‘Lady Liberty.’ said Wednesday. ‘Like so many of the gods that Americans hold dear, a foreigner. In this case, a French woman, although, in deference to American sensibilities, the French covered up her magnificent bosom on that statue they presented to New York. Liberty,’ he continued, wrinkling his nose at the used condom that lay on the bottom flight of steps, toeing it to the side of the stairs with distaste – ‘ Someone could slip on that. Break their necks,’ he muttered, interrupting himself. ‘Like a banana peel, only with bad taste and irony thrown in.’ He pushed open the door, and the sunlight hit them. The world outside was colder than it had looked from indoors: Shadow wondered if there was more snow to come. ‘Liberty,’ boomed Wednesday, as they walked to his car, ‘is a bitch who must be bedded on a mattress of corpses.’
Well…Well, where do I begin with this. I confess my book loving friends that I did this wrong. I watched American Gods the TV series on Amazon before I read the book! I know, never watch before you read. But Lovejoy was in it. And I’ll be honest, because you know, if you can’t be honest in your blog just where can you be? I’d never really been interested in the book until I watched the TV series. After after I finished the series I sat there and thought, without a doubt that was the weirdest thing I have ever seen.
I bought the book, with the TV series cover, that is in fact, the directors cut equivalent, that it includes some 700 billion extra pages (the actual number may differ from this).
It’s my first Neil Gaiman book and I loved it. I loved the storytelling, a real world George R. R. Martin crossed with David Mitchell’s The Bone Clocks, you can just read and read and read and never want to put the book down, even when you don’t have a clue what is going on. but for you I will attempt to summarise (Cue spoiler alert). SPOILER ALERT.
Shadow Moon is getting released from jail, and he can’t wait to see his wife. Except for his wife is dead after being killed in a car accident with his best friend who coincidentally was her lover. So, heartbroken, Shadow is released early and after a little coercion, signs up to work for Mr Wednesday. As if someone who literally asks you what day of the week it is and then calls himself after that day isn’t suspicious at all. But you know, Shadow just doesn’t care right now.
Mr Wednesday is, well he’s different, and special and oh by the way did I mention he’s the Norse God Odin? Shadow slowly works this out until it’s pretty much smacking him round the face, as Wednesday starts rounding up the old gods, gods that have travelled across the sea from the old countries to the land of the free, for a ding dong with the new gods, technology, media, television etc. Shadow realises he is caught up in something beyond his comprehension, but also that his involvement is not completely by chance. Meanwhile, Laura, Shadow’s deceased wife, realises now she’s dead that she does in fact love Shadow and comes back to tell him and also help him with some new found supernatural powers. I mean, how does that work? Well the leprechaun has the answer there, obviously.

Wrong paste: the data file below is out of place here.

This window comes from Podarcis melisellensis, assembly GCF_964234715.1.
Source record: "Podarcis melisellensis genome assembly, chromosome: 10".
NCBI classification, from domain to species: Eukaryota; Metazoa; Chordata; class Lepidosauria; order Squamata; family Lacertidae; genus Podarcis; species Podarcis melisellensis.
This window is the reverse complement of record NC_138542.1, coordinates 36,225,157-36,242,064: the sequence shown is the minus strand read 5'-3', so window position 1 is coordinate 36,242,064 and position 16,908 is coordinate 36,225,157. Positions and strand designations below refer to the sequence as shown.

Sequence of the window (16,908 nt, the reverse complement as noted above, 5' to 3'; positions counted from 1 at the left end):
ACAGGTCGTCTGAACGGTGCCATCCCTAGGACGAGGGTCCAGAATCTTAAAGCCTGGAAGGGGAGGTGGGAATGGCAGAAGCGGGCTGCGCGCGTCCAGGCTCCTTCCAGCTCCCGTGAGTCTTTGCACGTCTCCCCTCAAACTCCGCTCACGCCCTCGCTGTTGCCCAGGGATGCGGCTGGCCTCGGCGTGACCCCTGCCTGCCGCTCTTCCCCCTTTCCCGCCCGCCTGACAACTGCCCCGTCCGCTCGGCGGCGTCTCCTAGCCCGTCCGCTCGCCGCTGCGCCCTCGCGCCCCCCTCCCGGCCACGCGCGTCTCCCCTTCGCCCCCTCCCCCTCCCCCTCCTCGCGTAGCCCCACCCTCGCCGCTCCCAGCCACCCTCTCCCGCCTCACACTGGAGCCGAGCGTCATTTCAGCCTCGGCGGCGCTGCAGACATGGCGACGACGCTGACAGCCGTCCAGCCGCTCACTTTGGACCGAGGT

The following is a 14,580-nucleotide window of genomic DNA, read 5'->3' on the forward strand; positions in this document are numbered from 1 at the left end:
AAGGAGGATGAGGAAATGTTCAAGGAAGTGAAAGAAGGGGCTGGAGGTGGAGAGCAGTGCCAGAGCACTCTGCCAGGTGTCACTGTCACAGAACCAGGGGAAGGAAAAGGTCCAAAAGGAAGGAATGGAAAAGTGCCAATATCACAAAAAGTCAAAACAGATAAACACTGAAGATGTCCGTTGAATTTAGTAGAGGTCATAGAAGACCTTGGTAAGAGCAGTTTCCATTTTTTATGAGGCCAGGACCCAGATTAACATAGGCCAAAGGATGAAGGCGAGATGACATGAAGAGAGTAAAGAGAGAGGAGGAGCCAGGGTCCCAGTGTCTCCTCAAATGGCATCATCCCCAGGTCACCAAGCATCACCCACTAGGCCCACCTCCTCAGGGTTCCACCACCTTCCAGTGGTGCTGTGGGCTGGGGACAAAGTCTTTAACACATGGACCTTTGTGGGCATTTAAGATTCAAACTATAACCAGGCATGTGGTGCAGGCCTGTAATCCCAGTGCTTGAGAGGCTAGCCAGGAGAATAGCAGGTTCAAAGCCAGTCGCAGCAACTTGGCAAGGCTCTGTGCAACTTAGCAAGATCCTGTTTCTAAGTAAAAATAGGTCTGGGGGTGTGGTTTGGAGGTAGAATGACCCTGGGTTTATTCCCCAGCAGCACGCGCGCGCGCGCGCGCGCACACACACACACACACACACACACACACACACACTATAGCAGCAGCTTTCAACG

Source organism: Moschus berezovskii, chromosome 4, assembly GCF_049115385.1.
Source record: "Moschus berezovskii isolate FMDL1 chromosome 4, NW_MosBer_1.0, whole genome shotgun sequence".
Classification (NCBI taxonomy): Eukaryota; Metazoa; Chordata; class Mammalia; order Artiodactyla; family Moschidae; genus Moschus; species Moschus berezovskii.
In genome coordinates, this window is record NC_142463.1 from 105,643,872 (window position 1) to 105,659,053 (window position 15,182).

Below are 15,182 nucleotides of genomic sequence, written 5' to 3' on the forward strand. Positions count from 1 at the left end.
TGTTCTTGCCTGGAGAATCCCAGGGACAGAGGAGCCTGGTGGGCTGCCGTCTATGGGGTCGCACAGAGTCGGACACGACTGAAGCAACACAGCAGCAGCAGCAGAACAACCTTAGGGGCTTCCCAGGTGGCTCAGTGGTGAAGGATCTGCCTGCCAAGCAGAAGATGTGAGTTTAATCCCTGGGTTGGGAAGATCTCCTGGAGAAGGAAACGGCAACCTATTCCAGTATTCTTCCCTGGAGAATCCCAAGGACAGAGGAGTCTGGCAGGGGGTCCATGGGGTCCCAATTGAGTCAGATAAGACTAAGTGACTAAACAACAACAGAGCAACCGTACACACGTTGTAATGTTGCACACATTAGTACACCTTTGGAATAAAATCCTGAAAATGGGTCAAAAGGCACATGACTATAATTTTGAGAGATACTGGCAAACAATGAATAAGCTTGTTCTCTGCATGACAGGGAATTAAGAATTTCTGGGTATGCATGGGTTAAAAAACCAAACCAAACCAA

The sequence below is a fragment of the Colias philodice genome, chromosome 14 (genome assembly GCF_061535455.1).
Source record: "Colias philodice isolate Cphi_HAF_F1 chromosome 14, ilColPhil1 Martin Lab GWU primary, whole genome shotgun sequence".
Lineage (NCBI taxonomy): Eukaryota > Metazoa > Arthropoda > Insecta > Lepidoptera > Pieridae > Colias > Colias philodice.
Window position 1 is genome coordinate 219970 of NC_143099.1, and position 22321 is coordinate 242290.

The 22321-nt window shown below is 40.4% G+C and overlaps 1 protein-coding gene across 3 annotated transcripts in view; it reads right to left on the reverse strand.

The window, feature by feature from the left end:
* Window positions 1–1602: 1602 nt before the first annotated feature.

So while the old and the new square up, Shadow is having weird dreams and meeting even weirder and wonderful, and not so wonderful people, and trying to keep his head down and wrap his brains around everything, particularly why his dead wife is back and keeps talking to him.
I will confess further that I got slightly lost at the end, regarding Whisky Jack and the Buffalo man but that’s probably me being so excited I skim read some crucial points along the way, such is the pull of Gaiman’s story telling and my appalling attention span.
If you enjoy fantastic story telling, read this. To be honest you can watch the first season of the TV series which deviates from the plot somewhat, but I would still read the book first, because, well because I’m a book lover the book is pretty much without exception, always better than the celluloid adaptation. Gaiman includes lost of historical stories of how the gods were brought over from the old countries and slowly forgotten or replaced, and it all ads up to what is unquestionably an engrossing incredible epic of a book.
There was a girl, and her uncle sold her, wrote Mr Ibis in his perfect copper-plate handwriting.
That is the tale; the rest is detail.
There are stories that are true, in which each individual’s tale is unique and tragic, and the worst of the tragedy is that we have heard it before, and we cannot allow ourselves to feel it too deeply. We build a shell around it like an oyster dealing with a painful particle of grit, coating it with smooth pearl layers in order to cope. This is how we walk and talk and function, day in, day out, immune to others’ pain and loss. If it were to touch us it would cripple us or make saints of us; but, for the most part, it does not touch us. We cannot allow it to.